[​IMG]
    Ho Chi Minh, 1945

    4 September 1945
    Paris
    Henri Giraud was almost in a rage on the telephone, "Do what you need to do Leclerc! If this keeps happening, France will have nothing left to stand on. For Godssake, we just defeated Germany, and I'm not gonna lose Indochina because of political considerations!" He slammed down the phone. Régis Guilloux walked in, "Sir, we need to talk about the transition after the elections." "Very well," replied Giraud. Régis got out the papers and started, "Sir, once we have a result, it'll be decided whoever has a majority in the National Assembly will select a leader that will succeed you. With that being said, I've taken the liberty to draw up a transition plan to fill the new leader in on whats going on with world affairs and other pertinent information to get him up to speed as soon as possible." "Yes, yes alright, everything looks good to me, retirement cannot come any faster!"

    15 October 1945
    Paris
    Philippe Pétain, Joseph Darnand, and Pierre Laval were awoken from their cells at Fresnes prison. In the night, Laval had tried to kill himself, but was revived by doctors that morning so justice could be executed. They were marched to the yard of the prison. It was a warm, partly cloudy morning. The three prisoners were blindfolded and tied up. After this the firing squad was brought out. There were nine riflemen, three for each man. In each group one rifle was loaded with a real bullet and the other two were loaded with blanks. The order was given, "Ready!" The men put their rifles in the position of port arms. "Aim!" At this command, the soldiers aimed their rifles at their repsective targets. "Fire!" At this point the sound of MAS Modèle 36 rifles pierced the morning silence for just a split second and after that, the major leaders of Vichy France lay dead in a prison yard.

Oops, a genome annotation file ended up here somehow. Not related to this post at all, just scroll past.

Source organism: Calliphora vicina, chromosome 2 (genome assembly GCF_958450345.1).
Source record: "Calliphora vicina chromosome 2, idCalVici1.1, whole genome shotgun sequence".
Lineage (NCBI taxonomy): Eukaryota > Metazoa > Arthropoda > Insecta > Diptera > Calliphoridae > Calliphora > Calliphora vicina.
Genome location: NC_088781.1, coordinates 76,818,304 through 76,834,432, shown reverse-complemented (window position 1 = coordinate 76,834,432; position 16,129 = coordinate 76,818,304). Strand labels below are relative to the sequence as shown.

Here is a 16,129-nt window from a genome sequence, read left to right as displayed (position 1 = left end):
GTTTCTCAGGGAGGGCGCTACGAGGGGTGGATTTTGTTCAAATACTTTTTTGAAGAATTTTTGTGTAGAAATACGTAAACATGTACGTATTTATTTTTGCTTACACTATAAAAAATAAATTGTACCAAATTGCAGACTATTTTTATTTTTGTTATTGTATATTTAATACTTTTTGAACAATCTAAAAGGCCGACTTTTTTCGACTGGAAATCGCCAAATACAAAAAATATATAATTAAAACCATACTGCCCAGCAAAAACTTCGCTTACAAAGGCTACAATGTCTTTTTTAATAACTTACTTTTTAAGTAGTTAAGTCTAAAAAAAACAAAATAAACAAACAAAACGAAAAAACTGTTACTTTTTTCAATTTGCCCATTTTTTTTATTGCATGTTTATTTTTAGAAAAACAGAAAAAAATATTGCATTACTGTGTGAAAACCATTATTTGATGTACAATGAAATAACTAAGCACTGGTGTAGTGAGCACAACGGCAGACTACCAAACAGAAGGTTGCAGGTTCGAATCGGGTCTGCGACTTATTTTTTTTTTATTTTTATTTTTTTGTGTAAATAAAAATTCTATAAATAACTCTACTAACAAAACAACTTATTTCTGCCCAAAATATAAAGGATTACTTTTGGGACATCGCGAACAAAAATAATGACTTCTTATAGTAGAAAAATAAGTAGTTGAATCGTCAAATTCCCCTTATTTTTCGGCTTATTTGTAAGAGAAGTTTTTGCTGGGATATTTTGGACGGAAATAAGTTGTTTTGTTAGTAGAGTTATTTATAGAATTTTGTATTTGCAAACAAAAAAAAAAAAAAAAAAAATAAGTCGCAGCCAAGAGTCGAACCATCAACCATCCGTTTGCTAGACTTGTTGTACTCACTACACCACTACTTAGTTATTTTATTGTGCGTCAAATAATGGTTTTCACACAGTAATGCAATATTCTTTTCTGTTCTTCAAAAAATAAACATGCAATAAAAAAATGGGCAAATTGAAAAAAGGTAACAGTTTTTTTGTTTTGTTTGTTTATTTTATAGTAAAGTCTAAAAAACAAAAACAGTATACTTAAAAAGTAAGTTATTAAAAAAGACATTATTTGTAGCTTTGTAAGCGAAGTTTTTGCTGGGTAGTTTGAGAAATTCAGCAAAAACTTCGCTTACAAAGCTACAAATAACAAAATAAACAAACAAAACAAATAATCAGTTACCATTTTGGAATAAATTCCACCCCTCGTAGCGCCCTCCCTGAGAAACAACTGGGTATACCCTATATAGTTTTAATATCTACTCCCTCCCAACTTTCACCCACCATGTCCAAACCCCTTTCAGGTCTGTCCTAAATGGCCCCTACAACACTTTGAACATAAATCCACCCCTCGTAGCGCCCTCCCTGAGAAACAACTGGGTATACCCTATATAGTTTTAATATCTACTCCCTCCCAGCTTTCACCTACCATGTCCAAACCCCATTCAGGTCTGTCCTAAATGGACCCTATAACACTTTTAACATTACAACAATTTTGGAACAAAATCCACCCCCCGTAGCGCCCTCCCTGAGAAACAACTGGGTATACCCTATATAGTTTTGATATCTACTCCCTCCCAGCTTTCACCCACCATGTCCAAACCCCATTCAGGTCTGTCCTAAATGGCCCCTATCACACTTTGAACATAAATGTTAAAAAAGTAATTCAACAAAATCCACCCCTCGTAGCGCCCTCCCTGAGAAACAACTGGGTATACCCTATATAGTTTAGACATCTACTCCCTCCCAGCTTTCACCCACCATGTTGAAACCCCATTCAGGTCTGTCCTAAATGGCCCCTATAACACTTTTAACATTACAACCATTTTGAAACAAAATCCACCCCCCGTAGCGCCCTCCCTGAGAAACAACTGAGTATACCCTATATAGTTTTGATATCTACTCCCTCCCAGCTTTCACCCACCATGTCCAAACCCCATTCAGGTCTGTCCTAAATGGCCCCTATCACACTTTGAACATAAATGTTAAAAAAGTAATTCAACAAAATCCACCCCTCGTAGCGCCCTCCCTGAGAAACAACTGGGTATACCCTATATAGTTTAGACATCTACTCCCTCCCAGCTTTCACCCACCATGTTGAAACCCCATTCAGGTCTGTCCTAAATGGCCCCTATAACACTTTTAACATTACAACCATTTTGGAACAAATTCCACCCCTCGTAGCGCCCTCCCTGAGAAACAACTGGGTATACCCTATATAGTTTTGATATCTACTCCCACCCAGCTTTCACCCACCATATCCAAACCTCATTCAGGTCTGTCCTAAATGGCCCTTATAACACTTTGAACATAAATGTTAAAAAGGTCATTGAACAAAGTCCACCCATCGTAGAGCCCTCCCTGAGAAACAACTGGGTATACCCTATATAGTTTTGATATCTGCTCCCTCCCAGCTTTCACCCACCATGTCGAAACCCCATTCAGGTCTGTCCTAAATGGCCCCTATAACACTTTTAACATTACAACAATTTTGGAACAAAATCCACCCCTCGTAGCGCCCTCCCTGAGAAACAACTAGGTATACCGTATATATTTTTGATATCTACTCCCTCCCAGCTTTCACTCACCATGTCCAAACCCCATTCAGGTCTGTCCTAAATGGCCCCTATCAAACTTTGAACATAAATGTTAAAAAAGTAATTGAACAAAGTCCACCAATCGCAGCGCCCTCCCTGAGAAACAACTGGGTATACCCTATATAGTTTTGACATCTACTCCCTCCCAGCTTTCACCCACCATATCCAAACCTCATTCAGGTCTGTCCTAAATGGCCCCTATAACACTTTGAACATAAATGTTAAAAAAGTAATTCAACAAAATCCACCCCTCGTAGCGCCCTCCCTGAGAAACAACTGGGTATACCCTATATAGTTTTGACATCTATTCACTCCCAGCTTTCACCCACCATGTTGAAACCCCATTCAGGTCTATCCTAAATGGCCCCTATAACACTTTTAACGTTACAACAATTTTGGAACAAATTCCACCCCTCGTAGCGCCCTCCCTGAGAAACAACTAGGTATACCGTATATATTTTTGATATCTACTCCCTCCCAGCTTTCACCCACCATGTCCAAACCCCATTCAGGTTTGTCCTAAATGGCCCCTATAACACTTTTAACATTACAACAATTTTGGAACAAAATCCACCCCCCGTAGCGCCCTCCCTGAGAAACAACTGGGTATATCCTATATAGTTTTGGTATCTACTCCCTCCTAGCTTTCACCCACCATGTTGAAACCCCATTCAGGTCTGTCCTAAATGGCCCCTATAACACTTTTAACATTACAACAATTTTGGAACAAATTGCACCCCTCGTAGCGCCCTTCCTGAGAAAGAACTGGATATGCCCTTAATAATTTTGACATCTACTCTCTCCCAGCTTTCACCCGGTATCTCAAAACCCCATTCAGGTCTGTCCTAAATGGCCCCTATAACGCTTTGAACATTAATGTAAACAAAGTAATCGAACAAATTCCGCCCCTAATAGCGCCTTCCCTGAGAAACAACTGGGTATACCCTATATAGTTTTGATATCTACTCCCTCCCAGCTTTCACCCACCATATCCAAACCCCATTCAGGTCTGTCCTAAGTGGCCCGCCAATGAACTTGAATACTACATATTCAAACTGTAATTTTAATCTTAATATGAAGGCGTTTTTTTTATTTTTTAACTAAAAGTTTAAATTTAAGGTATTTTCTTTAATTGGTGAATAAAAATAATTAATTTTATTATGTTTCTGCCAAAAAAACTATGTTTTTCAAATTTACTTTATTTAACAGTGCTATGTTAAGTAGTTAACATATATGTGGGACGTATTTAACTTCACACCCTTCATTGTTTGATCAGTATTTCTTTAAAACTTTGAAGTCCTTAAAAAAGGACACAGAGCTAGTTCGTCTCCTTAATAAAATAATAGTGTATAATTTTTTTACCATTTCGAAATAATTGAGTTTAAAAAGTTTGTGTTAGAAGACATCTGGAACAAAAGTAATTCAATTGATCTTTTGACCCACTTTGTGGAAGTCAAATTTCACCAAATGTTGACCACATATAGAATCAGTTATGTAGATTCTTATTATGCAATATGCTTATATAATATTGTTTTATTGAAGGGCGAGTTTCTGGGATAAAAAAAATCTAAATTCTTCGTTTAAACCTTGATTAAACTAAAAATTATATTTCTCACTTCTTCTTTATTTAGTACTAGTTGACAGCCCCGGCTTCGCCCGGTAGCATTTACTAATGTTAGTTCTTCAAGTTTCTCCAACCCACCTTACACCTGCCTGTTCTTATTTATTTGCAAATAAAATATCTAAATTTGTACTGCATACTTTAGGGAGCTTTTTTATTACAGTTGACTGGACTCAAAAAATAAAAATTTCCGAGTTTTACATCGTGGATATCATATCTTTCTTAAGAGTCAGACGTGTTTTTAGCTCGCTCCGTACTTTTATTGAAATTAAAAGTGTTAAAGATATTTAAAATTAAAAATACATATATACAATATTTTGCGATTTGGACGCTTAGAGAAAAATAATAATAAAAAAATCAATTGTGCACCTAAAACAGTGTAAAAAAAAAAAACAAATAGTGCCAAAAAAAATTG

________________________________________________________________________________
    Henri Giraud hung up the phone and sat in silence at his desk. Lamenting the fact that he didn't have the clout to give Marshal Pétain a pardon. He felt it was a dishonor to the once revered Marshal. If he had pardoned Pétain, he wasn't sure of the political ramifications. The last thing Giraud wanted was political instability. He knew he wasn't cut out for politics and would be glad when all this would be over. The elections were in six days, and it wasn't soon enough.

    21 October 1945

    It was election day. With Henri Giraud announcing he'd resign once a new government was formed, it was decided by the Tripartisme that the Chairman that'd succeed Giraud would come from whichever party had the most seats. No one would know who would be leader until the votes were counted but, the Tripartisme had agreed that whoever was in charge they'd support and do their best to create a constitution. The next day, the results were in and counted. On the first ballot, voters were asked whether they approved of the Assembly elected on the same day serving as a Constituent Assembly.​